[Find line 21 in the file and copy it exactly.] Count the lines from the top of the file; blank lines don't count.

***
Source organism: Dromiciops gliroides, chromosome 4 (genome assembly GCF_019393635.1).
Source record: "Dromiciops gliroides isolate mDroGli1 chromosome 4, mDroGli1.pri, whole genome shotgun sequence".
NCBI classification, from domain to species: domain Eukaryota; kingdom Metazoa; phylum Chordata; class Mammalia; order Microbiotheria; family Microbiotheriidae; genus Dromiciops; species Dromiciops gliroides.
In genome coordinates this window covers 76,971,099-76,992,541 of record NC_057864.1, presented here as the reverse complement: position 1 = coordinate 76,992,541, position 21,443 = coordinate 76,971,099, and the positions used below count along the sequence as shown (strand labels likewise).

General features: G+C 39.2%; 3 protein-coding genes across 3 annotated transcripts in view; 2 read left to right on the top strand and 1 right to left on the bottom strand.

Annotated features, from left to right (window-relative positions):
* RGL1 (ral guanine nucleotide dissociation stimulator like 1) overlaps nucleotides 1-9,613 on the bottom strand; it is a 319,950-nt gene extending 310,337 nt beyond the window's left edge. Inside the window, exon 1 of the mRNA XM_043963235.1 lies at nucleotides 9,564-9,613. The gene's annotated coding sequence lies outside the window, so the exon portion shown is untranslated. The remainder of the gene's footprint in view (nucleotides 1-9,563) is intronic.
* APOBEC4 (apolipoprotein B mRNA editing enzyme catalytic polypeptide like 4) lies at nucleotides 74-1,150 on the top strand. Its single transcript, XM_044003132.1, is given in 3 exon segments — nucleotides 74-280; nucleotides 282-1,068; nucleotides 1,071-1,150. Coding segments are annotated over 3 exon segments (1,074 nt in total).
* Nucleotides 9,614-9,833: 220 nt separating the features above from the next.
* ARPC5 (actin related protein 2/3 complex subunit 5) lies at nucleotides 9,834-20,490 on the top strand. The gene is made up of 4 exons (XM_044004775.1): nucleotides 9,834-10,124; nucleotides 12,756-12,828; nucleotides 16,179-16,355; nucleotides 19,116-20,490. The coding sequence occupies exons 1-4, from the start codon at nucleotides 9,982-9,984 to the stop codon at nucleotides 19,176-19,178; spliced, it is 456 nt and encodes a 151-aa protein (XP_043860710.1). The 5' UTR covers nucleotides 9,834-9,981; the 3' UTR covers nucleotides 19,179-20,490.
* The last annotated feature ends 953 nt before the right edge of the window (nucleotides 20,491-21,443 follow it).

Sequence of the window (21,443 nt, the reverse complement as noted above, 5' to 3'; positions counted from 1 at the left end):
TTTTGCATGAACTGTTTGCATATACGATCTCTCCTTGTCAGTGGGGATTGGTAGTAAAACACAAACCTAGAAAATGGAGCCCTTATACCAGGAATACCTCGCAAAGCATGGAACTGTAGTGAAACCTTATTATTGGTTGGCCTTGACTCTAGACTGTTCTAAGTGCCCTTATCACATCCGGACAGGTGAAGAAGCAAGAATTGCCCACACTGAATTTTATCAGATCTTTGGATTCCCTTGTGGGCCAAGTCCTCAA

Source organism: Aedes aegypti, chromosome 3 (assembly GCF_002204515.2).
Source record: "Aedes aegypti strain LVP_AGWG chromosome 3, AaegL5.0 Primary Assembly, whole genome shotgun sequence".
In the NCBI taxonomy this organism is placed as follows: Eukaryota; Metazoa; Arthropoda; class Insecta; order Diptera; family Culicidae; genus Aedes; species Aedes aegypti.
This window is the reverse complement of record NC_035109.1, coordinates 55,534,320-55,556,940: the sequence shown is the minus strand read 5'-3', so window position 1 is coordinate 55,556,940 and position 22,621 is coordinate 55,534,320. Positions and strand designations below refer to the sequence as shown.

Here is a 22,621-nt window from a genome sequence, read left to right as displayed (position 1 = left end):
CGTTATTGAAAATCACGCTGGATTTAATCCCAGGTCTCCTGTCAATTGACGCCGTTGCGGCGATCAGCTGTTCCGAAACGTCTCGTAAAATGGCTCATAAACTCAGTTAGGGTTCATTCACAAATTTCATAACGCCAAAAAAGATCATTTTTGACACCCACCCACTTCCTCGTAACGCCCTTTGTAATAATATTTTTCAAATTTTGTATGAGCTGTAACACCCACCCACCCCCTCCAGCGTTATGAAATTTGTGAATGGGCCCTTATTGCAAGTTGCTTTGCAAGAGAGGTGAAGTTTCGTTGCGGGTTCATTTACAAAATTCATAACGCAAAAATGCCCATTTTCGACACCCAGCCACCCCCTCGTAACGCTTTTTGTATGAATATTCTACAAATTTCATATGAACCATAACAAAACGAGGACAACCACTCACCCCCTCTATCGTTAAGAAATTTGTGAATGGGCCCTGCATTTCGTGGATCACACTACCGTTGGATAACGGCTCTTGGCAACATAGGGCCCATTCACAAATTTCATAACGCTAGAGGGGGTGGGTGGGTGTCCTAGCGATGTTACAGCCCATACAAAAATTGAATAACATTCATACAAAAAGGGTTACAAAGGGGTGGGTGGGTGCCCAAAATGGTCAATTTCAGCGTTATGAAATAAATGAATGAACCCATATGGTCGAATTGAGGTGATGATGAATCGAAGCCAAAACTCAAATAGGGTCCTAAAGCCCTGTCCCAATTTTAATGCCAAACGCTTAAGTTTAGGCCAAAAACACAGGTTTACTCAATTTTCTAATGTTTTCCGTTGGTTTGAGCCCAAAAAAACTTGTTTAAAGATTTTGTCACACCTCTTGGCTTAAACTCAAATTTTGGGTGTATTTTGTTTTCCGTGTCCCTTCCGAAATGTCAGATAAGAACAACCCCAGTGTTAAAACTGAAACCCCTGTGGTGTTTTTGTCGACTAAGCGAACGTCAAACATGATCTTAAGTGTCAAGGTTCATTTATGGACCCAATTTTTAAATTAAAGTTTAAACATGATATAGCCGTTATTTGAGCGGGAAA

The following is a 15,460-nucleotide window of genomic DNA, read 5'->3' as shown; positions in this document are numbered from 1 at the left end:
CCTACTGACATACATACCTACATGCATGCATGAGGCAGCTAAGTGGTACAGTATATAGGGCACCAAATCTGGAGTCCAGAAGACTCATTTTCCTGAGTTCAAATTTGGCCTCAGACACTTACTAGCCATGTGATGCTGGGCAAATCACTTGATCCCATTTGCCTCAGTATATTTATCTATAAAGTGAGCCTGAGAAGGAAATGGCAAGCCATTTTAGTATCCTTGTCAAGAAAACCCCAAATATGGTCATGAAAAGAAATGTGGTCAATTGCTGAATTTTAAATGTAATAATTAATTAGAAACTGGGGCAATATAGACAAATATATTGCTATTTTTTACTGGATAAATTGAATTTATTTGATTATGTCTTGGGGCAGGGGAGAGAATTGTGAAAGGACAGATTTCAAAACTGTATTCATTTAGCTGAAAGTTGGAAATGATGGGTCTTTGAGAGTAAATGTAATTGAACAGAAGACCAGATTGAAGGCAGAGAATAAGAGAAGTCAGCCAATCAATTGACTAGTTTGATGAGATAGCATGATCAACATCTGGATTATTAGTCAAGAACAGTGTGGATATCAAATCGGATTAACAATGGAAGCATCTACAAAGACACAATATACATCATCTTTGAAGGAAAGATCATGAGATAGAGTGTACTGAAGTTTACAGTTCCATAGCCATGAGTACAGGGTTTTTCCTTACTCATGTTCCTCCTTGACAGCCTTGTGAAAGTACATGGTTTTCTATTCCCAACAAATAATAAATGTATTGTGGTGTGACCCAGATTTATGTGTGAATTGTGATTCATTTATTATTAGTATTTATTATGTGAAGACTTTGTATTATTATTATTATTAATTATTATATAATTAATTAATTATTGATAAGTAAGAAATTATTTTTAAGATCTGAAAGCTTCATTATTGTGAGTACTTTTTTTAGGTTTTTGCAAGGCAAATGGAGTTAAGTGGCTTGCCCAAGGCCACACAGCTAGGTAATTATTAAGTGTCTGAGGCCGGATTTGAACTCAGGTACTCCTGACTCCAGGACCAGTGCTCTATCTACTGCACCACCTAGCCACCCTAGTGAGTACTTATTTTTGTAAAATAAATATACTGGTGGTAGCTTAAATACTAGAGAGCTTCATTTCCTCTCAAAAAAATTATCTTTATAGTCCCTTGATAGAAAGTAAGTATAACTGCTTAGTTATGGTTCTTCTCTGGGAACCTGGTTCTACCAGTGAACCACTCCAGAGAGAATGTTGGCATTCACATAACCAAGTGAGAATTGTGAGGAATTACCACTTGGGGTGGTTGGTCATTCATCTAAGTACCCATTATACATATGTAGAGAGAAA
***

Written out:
CCTACTGACATACATACCTACATGCATGCATGAGGCAGCTAAGTGGTACAGTATATAGGGCACCAAATCTGGAGTCCAGAAGACTCATTTTCCTGAGTTCAAATTTGGCCTCAGACACTTACTAGCCATGTGATGCTGGGCAAATCACTTGATCCCATTTGCCTCAGTATATTTATCTATAAAGTGAGCCTGAGAAGGAAATGGCAAGCCATTTTAGTATCCTTGTCAAGAAAACCCCAAATATGGTCATGAAAAGAAATGTGGTCAATTGCTGAATTTTAAATGTAATAATTAATTAGAAACTGGGGCAATATAGACAAATATATTGCTATTTTTTACTGGATAAATTGAATTTATTTGATTATGTCTTGGGGCAGGGGAGAGAATTGTGAAAGGACAGATTTCAAAACTGTATTCATTTAGCTGAAAGTTGGAAATGATGGGTCTTTGAGAGTAAATGTAATTGAACAGAAGACCAGATTGAAGGCAGAGAATAAGAGAAGTCAGCCAATCAATTGACTAGTTTGATGAGATAGCATGATCAACATCTGGATTATTAGTCAAGAACAGTGTGGATATCAAATCGGATTAACAATGGAAGCATCTACAAAGACACAATATACATCATCTTTGAAGGAAAGATCATGAGATAGAGTGTACTGAAGTTTACAGTTCCATAGCCATGAGTACAGGGTTTTTCCTTACTCATGTTCCTCCTTGACAGCCTTGTGAAAGTACATGGTTTTCTATTCCCAACAAATAATAAATGTATTGTGGTGTGACCCAGATTTATGTGTGAATTGTGATTCATTTATTATTAGTATTTATTATGTGAAGACTTTGTATTATTATTATTATTAATTATTATATAATTAATTAATTATTGATAAGTAAGAAATTATTTTTAAGATCTGAAAGCTTCATTATTGTGAGTACTTTTTTTAGGTTTTTGCAAGGCAAATGGAGTTAAGTGGCTTGCCCAAGGCCACACAGCTAGGTAATTATTAAGTGTCTGAGGCCGGATTTGAACTCAGGTACTCCTGACTCCAGGACCAGTGCTCTATCTACTGCACCACCTAGCCACCCTAGTGAGTACTTATTTTTGTAAAATAAATATACTGGTGGTAGCTTAAATACTAGAGAGCTTCATTTCCTCTCAAAAAAATTATCTTTATAGTCCCTTGATAGAAAGTAAGTATAACTGCTTAGTTATGGTTCTTCTCTGGGAACCTGGTTCTACCAGTGAACCACTCCAGAGAGAATGTTGGCATTCACATAACCAAGTGAGAATTGTGAGGAATTACCACTTGGGGTGGTTGGTCATTCATCTAAGTACCCATTATACATATGTAGAGAGAAA